It is, of course, richly ironic that the first achievement of the war on terrorism has been to install in Kabul the Northern Alliance, for whom terrorism has been the entire line of business and way of life for more than 20 years.

Re-enthroning Northern Alliance President Rabbani - who has been fighting against any form of secular modernisation of his country, however moderate, since the early 1970s - was on no one's list of aims on September 12.

Andrew Murray,
The Guardian, Nov.16, 2001

Administration officials have been reluctant to commit the United States to "nation-building" in Afghanistan, and for some sound and understandable reasons. U.S. forces are still fighting a hot war in pursuit of al Qaeda and Taliban leaders; it's hard to think about peacekeeping when there is as yet no peace to keep. The United States took the lead in waging war against the Taliban, and will have to lead again in other parts of the world; the notion that other countries should take up the slack once the hard fighting is over has some logical appeal. The longer U.S. troops remain in Afghanistan, the greater the danger they will become targets. And Afghanistan, after decades of war, is a wreck, politically, economically, socially; rebuilding will be expensive and time-consuming and wretchedly complex.

Those are, as we say, sound arguments for caution. But none of them outweighs the danger on the other side. The single greatest accomplishment of America's war on terrorism since Sept. 11, or at least the greatest publicly known accomplishment, is the dislodging from power of the Taliban. U.S. forces showed, with skill and courage, that any regime that supports anti-American terrorists must be prepared to pay a very large price. But the beneficial demonstration effect around the world of that lesson will not persist if Afghanistan now sinks into crime and ruin. No sensible person inside or outside Iraq, for example, will stand with the United States in a campaign against Saddam Hussein unless there is reason to believe the United States will help out after he is gone -- will make sure that Iraq does not fragment but rather begins to prosper as it cannot under its current dictator. The best way to convince Iraqis and their neighbors of such steadfastness is to demonstrate it in Afghanistan. The best way to convince them that America is not to be trusted is to shrug at reports of ethnic murders and other atrocities by America's Afghan allies.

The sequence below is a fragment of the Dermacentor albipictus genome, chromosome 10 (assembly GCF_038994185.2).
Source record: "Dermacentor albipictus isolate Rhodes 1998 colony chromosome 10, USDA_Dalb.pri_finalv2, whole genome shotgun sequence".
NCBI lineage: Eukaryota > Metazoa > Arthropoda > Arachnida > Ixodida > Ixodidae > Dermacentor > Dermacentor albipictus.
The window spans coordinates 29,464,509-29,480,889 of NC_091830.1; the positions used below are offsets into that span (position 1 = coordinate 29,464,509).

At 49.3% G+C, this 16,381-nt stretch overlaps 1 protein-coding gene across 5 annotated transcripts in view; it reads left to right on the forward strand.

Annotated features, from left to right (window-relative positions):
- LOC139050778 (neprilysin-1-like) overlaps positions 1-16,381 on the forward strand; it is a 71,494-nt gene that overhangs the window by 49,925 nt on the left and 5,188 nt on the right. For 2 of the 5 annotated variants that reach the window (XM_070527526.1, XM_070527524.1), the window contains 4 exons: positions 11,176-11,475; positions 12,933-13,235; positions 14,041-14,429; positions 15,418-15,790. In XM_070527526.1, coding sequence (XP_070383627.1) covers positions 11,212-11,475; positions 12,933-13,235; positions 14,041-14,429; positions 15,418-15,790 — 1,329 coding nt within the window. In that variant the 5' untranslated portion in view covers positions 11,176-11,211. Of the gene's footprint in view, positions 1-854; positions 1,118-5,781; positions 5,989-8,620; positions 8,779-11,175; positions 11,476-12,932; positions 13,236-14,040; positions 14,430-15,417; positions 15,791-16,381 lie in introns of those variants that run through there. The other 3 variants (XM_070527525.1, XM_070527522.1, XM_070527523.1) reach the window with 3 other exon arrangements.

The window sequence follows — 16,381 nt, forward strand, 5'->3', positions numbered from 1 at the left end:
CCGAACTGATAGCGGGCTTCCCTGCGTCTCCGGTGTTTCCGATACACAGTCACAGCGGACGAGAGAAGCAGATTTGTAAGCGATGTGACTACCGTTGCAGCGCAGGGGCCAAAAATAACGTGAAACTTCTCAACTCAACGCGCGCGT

The administration so far has argued that its support for the development of a national Afghan army offers the best hope for stability. But such a force will take time to build and train -- years, most likely. In the meantime, the United States must stand up to out-of-control warlords and help extend peacekeeping operations beyond Kabul to other parts of the country where civilians are in danger. If the Afghan people were liberated from Taliban rule only to fall prey to returning warlords, history will not credit the United States with much of a victory.

  • More reports/photos of the NA bloody rule from 1992-96 Part 1 | Part 2 | Photos
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  • Crimes of the "Northern Alliance" Seen Through the Eyes of a Grieving Mother
  • Alliance accused of brutality in capture of Kunduz
  • Reports of rape, looting by Afghan militiamen
  • CIA Warns That Afghan Factions May Bring Chaos
  • What will the Northern Alliance do in our name now? I dread to think...
  • No surprise at rumours of new atrocities by our 'foot-soldiers'
  • Many Afghans haunted by Northern Alliance's past
  • Hundreds of Pakistanis believed massacred
  • UN Reports Mazar-e-Sharif Executions
  • Kabul residents fear northern alliance, worry for their safety Kabul